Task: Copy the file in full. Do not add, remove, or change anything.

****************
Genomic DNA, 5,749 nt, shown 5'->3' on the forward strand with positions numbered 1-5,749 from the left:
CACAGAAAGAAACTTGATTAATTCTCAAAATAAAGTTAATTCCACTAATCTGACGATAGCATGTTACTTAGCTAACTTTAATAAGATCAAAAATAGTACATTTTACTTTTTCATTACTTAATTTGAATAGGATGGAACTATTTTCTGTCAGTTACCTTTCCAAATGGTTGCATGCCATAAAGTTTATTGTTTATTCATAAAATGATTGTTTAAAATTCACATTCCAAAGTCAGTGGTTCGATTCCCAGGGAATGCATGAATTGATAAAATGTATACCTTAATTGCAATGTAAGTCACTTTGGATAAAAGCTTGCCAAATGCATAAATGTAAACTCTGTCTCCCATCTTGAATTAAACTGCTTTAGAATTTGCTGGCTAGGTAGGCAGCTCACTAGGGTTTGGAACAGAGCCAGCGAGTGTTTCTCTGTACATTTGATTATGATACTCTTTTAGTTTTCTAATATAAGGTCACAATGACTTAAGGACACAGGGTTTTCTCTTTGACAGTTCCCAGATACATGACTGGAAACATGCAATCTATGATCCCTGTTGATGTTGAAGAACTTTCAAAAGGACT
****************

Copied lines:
Genomic DNA, 5,749 nt, shown 5'->3' on the forward strand with positions numbered 1-5,749 from the left:
CACAGAAAGAAACTTGATTAATTCTCAAAATAAAGTTAATTCCACTAATCTGACGATAGCATGTTACTTAGCTAACTTTAATAAGATCAAAAATAGTACATTTTACTTTTTCATTACTTAATTTGAATAGGATGGAACTATTTTCTGTCAGTTACCTTTCCAAATGGTTGCATGCCATAAAGTTTATTGTTTATTCATAAAATGATTGTTTAAAATTCACATTCCAAAGTCAGTGGTTCGATTCCCAGGGAATGCATGAATTGATAAAATGTATACCTTAATTGCAATGTAAGTCACTTTGGATAAAAGCTTGCCAAATGCATAAATGTAAACTCTGTCTCCCATCTTGAATTAAACTGCTTTAGAATTTGCTGGCTAGGTAGGCAGCTCACTAGGGTTTGGAACAGAGCCAGCGAGTGTTTCTCTGTACATTTGATTATGATACTCTTTTAGTTTTCTAATATAAGGTCACAATGACTTAAGGACACAGGGTTTTCTCTTTGACAGTTCCCAGATACATGACTGGAAACATGCAATCTATGATCCCTGTTGATGTTGAAGAACTTTCAAAAGGACT